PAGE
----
Total depravity

From Academic Kids

Total depravity is a theological doctrine primarily associated with Calvinism, which understands the Bible to teach that, as a consequence of the Fall of man, every person born into the world is enslaved to the service of sin. According to the view, people are not by nature inclined to love God with their whole heart, mind, or strength, but rather all are inclined to serve their own interests over those of their neighbor, and to reject the rule of God. Even religion and philanthropy are destructive to the extent that these originate from a person's own imagination, passions, and will.

Total depravity does not mean that people are as bad as possible. Rather, it means that even the good which men intend is faulty in its premise, false in its motive, and weak in its implementation; and there is no refinement of natural capacities that can finally correct this condition. In the Calvinist system, the logical corollary is that salvation is only possible because of the grace and mercy of God, and is not even partially owing to human initiative, or even man's cooperation (sola gratia).

Although total depravity is easily confused with philosophical cynicism, the doctrine teaches optimism concerning God's love for what he has made and God's ability to accomplish the ultimate good that he intends for his creation.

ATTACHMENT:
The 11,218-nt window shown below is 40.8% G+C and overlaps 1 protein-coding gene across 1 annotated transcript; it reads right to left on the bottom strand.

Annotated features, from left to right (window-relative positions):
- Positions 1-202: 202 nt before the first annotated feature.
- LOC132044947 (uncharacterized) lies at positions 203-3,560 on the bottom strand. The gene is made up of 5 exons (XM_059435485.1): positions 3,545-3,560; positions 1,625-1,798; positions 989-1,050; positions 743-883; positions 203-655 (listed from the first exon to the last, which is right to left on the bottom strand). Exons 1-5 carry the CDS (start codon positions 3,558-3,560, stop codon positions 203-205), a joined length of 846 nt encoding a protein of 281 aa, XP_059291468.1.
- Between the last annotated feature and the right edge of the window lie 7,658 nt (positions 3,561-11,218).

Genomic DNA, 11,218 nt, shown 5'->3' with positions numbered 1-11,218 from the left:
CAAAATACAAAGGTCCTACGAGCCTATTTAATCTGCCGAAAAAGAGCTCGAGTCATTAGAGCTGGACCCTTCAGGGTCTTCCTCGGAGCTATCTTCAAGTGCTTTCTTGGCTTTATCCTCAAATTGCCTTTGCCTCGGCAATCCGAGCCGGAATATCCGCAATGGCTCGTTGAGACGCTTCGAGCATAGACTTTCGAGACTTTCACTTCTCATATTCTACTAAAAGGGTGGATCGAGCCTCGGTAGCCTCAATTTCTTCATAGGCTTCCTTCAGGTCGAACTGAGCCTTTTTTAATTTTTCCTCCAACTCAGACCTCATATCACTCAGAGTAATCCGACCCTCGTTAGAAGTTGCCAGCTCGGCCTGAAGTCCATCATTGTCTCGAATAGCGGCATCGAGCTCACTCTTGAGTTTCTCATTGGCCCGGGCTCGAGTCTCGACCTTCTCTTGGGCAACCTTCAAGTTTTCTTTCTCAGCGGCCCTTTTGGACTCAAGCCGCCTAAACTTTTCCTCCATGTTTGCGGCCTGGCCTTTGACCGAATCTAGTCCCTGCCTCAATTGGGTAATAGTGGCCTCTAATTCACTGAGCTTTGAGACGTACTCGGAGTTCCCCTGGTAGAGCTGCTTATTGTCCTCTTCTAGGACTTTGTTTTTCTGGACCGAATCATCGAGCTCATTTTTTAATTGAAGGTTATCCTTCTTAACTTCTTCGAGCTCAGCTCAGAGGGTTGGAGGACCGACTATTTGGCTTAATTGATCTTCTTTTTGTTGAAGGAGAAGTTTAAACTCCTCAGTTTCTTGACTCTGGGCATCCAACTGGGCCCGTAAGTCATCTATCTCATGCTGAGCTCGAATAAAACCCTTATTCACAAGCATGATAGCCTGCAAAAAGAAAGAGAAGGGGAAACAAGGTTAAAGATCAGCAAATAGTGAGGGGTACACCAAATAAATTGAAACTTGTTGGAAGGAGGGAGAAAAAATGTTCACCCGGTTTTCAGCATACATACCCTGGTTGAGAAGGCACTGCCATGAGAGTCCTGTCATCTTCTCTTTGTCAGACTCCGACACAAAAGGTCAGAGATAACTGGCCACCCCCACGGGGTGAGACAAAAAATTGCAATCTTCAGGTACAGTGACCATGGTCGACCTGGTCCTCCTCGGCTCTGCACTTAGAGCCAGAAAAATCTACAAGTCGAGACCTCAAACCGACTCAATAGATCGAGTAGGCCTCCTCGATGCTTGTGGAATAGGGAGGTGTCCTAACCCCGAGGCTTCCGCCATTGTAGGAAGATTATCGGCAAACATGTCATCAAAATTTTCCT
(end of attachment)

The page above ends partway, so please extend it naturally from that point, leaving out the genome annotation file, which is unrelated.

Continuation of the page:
This understanding of human depravity is comparable in almost every respect to Martin Luther's view of man's state after the Fall. Lutheranism and Calvinism both appeal to Augustine of Hippo for their understanding of original sin. But they do incorporate the doctrine very differently, in their respective theological systems.

Objections to the doctrine

There are many Christian groups — Catholics and Protestants, even some Lutherans and in the Reformed churches — that disagree with this interpretation of both the Bible and of Augustine. Most prominently, the doctrine is one of the five points of disagreement raised by the Arminian Remonstrants in the Quinquarticular Controversy. Augustine's understanding of human depravity was not shared by his contemporaries in the Greek-speaking part of the church and is still not shared in Eastern Orthodoxy.

This is not to say that only Lutherans, or especially Calvinists, believe in human depravity. John Wesley for example, as the best known proponent of Arminianism, vigorously affirmed the notion that human nature is depraved to such an extent that it is rendered completely incapable of moving toward God or salvation, apart from the Prevenient Grace of God. However, God is fair, and grants this grace fairly to all persons, through which everyone is thus fully capable before it is too late — in spite of their depravity — to respond to the offer of salvation in Christ. Therefore, it is after all an issue of subjective receptivity to the gospel, and cooperation with grace on the part of the believer, that decides the difference between one person and another. In this respect, Arminians of Wesley's stripe do not affirm total depravity in its earlier sense; although it must be granted that their difference with it is subtle. It should rather be compared to the extreme distrust of human nature that characterized the Desert Fathers, whom Wesley admired so well. Similarly, Methodism is synergy between the willing believer and the willing Savior, God: a person must choose to cooperate in working toward holiness, or the grace of God is frustrated. In contrast, the idea that God can be frustrated leaves a believer in total depravity without any hope at all.

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